I’ve often thought about why we Procrastinate. If one was logical, one would assume if there’s something that needed to be done and was Urgent/Important or rewarding enough, we’d get on to it right away.

Here’s what it would look like on a diagram:

Procrastination vs Payoff

The reality however is people are seldom logical. As humans we’re governed partly by our intelligent mind and partly by our feelings and desires. Maybe we’re avoiding a task because we have a low sense of worth or a self-defeating mentality. Maybe we’re avoiding a task because it’s small, petty and annoying (not worth doing). Maybe we’re avoiding a task because it’s too big and we don’t know where to begin (too hard).

Here’s what this would look like on a diagram:

Procrastination vs Pain

Whatever the actual reasons are, generally when the Pain associated with doing a particular task increases, so too does the level of Procrastination. That’s just human nature – we run away from things which cause us pain.

Let’s consider a couple of typical examples.

  • Doing the school report: I’d have to do some research at the library and online. I’m going to have to read lots and take notes. After all that, I’d have to compile the data and write the actual report.
  • Going for a 5km run: I’d have to wake up earlier than I normally would. It’d be freezing cold in the morning. I’d have to go to bed earlier. Then there’s the actual run itself – painful and exhausting.

I’m sure you can think of better things to do than that school report or 5km run. It wouldn’t be hard. Let’s see, how about sitting in front of the TV and watching the latest episode of Heroes or Desperate Housewives? Or, calling Jane, your best friend whom you haven’t spoken to for a month? Maybe, you could be making a nice ham and cheese sandwich instead since you had a small lunch?

The good news is Procrastination is a function of both Pain and Payoff. In reality, the relationship is more like so:

Procrastination vs Pain and Payoff

As before, Procrastination increases along with Pain.

However, this tapers off as things become more urgent and important. For instance, looming deadlines can kick start us into action this instant! That report is due tomorrow, so we’d better get cracking now. There’s only two more months to the wedding, we’d better start getting up early for a run.

The Payoff also seems more real and tangible. Doing that report 3 weeks in advance has no perceivable increase in Payoff compared to doing it 2 weeks in advance. However, if the report was due tomorrow, the Payoff of doing versus not-doing the report is now very significant. It could be the difference between a pass or fail. Again, similarly with the run. Wedding photos don’t lie so if we didn’t want to look fat, we better start losing the weight now or there won’t be enough time.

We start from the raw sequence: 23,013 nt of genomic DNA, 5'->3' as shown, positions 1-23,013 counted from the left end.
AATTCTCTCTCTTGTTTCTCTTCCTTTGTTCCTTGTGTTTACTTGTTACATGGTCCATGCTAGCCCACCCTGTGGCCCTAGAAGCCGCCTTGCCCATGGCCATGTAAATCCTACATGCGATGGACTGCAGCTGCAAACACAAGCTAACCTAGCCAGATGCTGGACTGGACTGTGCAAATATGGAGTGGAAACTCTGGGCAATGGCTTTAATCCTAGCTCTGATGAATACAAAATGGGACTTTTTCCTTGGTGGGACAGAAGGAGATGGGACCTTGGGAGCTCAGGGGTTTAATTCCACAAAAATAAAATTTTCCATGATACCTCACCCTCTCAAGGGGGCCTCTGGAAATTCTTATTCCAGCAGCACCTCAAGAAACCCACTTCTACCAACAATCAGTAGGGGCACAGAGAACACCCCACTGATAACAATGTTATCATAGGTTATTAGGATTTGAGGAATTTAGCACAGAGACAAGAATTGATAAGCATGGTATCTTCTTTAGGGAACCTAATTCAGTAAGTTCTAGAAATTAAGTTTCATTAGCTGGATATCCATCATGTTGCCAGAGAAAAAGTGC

So given this information, what can we do to combat Procrastination?

Stop for a moment and think of a particular task you’ve been avoiding. Why have you been putting it off? Is it because of the amount of effort involved? Is it because you don’t have enough time? Is it because you don’t know how to begin? Whatever the reasons, consider the following tips:

  • Experience Quantification: Use the Experience Quantification technique to increase the attractiveness of a task by either downgrading the associated Pain or boosting the associated Payoff.
  • Set aside some time: Use time boxes, schedule them in your calendar and when the time comes stick to the plan.
  • Develop some positive patterns and habits: Get into the habit of doing things and working around good patterns. You’re more likely to keep at things when they become second nature.
  • Look at alternate ways of doing things: Don’t just assume every problem is a nail if you have a hammer. Try to look for alternative approaches which may simplify things.
  • Pace yourself: Don’t go our strong only to burn out before you get to the finish line. Pace yourself. Break the problem down into smaller chunks and tackle each in turn. You may also apply other great problem solving nuggets.
  • Stay motivated: Big and important tasks often require hard work and dedication. Often it’s not a sprint but more of a marathon. Keep yourself motivated with appropriate rewards at key milestones and work within the 10R Success framework.
  • Do it now: Don’t let the Broken Windows Theory eventuate. Take on problems early and often, before they get too big and too hard to overcome.

I believe there is a threshold associated with Procrastination. This action/inaction boundary is determined by both Pain and Payoff. These simple tips are all designed to either reduce the Pain associated with a given task or increase the Payoff.

Good luck in your fight against Procrastination!

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16 Responses to “Fight Procrastination!”

  1. David says:

    amen to that! just what i needed to hear! thanks!

  2. Fight Procrastination! — Inspiration, Personal Growth, Art and Photography says: